2.5 The Ombudsman notes that Article 4(5) of Regulation 1049/2001 provides that "a Member State may request the institution not to disclose a document originating from that Member State without its prior agreement". He further notes that in the present case, the documents to which the complainant had requested access consisted of letters sent to the Commission by two Member States, namely Spain and Portugal. The Ombudsman further notes that the issue at hand in case T-76/02 Messina v Commission appears to be the same as the one raised in the present case, namely the extent of the power of a Member State to request the institution not to disclose a document. In this judgement, the Court of First Instance held that it followed from Article 4 (5) of Regulation 1049/2001 “that, among third parties, the Member States are subject to special treatment. That provision confers on the Member State the power to request the institution not to disclose documents originating from that State without its prior agreement.(8) The Court also pointed out “that the power conferred on Member States to request the non-disclosure of their documents to third parties without their prior agreement is one of the exceptions to the right of access to documents of the institutions which are laid down in Article 4 of Regulation No 1049/2001.(9) In these circumstances, the Ombudsman does not consider the presumption of accessibility referred to in Commission document SEC/2003/260/3 to be relevant in the present case.

2.6 The Ombudsman therefore considers that the complainant has not established his view that the Commission was wrong to refuse access to the letters sent by the Spanish and Portuguese authorities.

b) The request for access to the opinion of the Commission's Legal Service

2.7 The Commission stated that access to the opinion of its Legal Service had been refused on the basis of Article 4 (2) second indent of Regulation 1049/2001(10).

2.8 In his observations, the complainant argued that the presumption of accessibility of the documents had not been questioned by the Commission. The Commission had failed to take into account the principle pursuant to which exceptions to access to documents should be interpreted strictly. Given that the infringement proceedings had been closed more than ten years prior to the submission of the complaint, the Commission's argument related to the protection of the independence of its Legal Service when providing legal advice to the institution was not relevant. The Commission had failed to consider the distinction between different kinds of legal opinions, as set out in the Ombudsman's Special Report in case 1542/2000(PB) SM.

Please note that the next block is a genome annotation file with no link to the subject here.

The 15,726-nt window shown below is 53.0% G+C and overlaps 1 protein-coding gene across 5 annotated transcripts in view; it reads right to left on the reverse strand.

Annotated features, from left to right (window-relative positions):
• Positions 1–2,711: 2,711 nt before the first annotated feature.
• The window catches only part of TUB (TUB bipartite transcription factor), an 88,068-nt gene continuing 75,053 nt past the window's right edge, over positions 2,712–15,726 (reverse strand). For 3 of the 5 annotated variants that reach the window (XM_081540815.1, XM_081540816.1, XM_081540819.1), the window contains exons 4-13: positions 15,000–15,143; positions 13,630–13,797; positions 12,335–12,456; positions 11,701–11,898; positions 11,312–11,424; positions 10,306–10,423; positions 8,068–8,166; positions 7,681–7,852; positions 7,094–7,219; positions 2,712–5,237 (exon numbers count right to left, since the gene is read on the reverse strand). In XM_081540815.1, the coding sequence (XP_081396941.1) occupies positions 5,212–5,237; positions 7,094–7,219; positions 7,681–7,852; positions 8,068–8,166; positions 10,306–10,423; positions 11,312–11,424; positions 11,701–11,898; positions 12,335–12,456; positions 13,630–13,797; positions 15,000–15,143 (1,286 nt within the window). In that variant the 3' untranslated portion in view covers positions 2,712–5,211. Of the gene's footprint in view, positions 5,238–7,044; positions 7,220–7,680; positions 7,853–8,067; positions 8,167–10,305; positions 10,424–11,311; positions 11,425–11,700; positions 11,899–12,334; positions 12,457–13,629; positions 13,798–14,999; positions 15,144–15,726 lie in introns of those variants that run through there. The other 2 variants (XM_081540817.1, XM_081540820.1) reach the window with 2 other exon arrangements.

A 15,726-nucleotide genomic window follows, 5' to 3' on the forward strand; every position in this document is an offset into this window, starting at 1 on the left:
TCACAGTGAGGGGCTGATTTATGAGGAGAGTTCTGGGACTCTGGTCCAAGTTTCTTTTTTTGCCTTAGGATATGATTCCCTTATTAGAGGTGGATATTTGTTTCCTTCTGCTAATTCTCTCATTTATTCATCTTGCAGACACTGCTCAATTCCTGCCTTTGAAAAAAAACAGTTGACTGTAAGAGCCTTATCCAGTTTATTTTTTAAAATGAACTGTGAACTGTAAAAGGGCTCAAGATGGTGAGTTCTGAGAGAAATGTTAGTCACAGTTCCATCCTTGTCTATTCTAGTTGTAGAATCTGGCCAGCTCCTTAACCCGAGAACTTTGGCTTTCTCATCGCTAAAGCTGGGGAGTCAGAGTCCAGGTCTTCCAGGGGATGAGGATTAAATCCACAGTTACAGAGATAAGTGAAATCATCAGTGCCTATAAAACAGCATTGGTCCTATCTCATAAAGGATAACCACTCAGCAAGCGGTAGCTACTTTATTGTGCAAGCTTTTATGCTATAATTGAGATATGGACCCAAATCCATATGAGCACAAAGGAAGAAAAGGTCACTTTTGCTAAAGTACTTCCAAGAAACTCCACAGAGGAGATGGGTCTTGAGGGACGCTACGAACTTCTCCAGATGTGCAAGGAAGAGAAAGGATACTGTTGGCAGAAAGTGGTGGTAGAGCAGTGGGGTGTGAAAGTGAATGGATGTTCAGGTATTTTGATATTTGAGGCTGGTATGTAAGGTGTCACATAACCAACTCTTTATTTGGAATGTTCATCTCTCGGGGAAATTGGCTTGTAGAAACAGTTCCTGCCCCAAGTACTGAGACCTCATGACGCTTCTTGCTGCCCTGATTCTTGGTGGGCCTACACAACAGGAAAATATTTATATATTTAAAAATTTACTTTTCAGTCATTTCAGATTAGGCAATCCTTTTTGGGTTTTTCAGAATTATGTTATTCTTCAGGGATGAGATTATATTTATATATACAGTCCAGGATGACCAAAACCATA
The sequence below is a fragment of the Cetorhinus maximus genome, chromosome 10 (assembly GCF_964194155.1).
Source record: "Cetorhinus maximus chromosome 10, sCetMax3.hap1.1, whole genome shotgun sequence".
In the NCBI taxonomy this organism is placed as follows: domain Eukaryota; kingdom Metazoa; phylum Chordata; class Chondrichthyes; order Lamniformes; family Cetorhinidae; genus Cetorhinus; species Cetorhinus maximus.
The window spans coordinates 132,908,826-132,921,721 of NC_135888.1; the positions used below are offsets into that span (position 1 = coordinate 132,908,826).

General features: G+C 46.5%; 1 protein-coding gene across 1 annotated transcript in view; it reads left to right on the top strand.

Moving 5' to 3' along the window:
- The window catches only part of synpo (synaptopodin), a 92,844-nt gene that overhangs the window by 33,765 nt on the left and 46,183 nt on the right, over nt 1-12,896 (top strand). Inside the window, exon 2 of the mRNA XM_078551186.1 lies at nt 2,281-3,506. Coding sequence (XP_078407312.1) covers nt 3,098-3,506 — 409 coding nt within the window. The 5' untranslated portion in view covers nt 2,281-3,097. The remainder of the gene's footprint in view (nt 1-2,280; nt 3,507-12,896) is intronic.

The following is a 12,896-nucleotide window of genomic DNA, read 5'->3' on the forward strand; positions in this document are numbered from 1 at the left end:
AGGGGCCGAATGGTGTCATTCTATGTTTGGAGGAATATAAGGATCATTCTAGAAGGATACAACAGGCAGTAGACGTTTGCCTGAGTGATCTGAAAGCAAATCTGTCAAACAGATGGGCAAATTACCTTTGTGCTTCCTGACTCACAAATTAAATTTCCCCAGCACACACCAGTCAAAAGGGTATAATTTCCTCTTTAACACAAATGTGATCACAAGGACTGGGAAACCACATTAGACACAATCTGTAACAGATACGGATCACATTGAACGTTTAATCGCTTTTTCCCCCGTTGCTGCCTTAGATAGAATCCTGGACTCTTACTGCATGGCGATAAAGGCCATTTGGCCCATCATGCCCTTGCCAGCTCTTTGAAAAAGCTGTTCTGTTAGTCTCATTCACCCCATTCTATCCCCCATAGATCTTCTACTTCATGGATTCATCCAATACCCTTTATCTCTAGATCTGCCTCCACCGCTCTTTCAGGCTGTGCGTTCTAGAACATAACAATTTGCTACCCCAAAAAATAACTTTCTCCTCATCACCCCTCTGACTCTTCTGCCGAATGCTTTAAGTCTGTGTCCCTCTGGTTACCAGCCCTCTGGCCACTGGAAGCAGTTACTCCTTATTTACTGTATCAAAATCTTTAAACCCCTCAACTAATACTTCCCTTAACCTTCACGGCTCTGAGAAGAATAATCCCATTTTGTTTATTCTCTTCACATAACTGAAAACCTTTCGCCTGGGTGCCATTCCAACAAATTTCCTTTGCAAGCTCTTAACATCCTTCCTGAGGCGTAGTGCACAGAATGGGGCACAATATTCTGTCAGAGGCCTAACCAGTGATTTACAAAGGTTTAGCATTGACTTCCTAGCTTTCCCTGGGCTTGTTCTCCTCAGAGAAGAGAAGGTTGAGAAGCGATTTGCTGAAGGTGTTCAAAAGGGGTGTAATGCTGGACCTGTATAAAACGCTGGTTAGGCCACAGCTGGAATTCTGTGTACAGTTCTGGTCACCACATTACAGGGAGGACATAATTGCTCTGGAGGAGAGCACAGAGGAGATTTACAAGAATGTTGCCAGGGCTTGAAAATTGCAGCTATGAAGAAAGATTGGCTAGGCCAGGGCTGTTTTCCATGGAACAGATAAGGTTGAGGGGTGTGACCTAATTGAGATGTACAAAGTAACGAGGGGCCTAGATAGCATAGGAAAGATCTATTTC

2.9 On 23 November 2004, the Court of First Instance rendered its judgment in Case T-84/03 (Turco v Council). In this judgment, the Court arrived at the conclusion that the Council was entitled to refuse access to legal opinions drawn up by its Legal Service (cf. in particular paragraph 62 and 74 of the judgment). On 17 January 2005, the Ombudsman forwarded a copy of this judgment to the complainant, inviting him to make observations on its possible importance for the present complaint. In his observations dated 9 February 2005, the complainant pointed out that, in his view, no general consequences on the access to documents followed from the judgement rendered by the Court of First Instance in Case T- 84/03. He further informed the Ombudsman that he intended to lodge an appeal against the judgement of the Court of First Instance.

2.10 The Ombudsman considers that Regulation 1049/2001 has the aim of ensuring the “widest possible access to documents”. Article 4(2)(11), second indent of Regulation No 1049/2001 is thus an exception that needs to be interpreted narrowly, taking into account the principle of proportionality. The Ombudsman notes that in the Turco case, the Court held that, as regards "court proceedings" within the meaning of Decision 94/90, "that term covers not only the pleadings or other documents lodged and internal documents concerning the investigation of the case before the Court but also correspondence concerning the case between the directorate-general concerned and the legal service or a lawyer's practice (Interporc v. Commission, paragraph 41)".(12)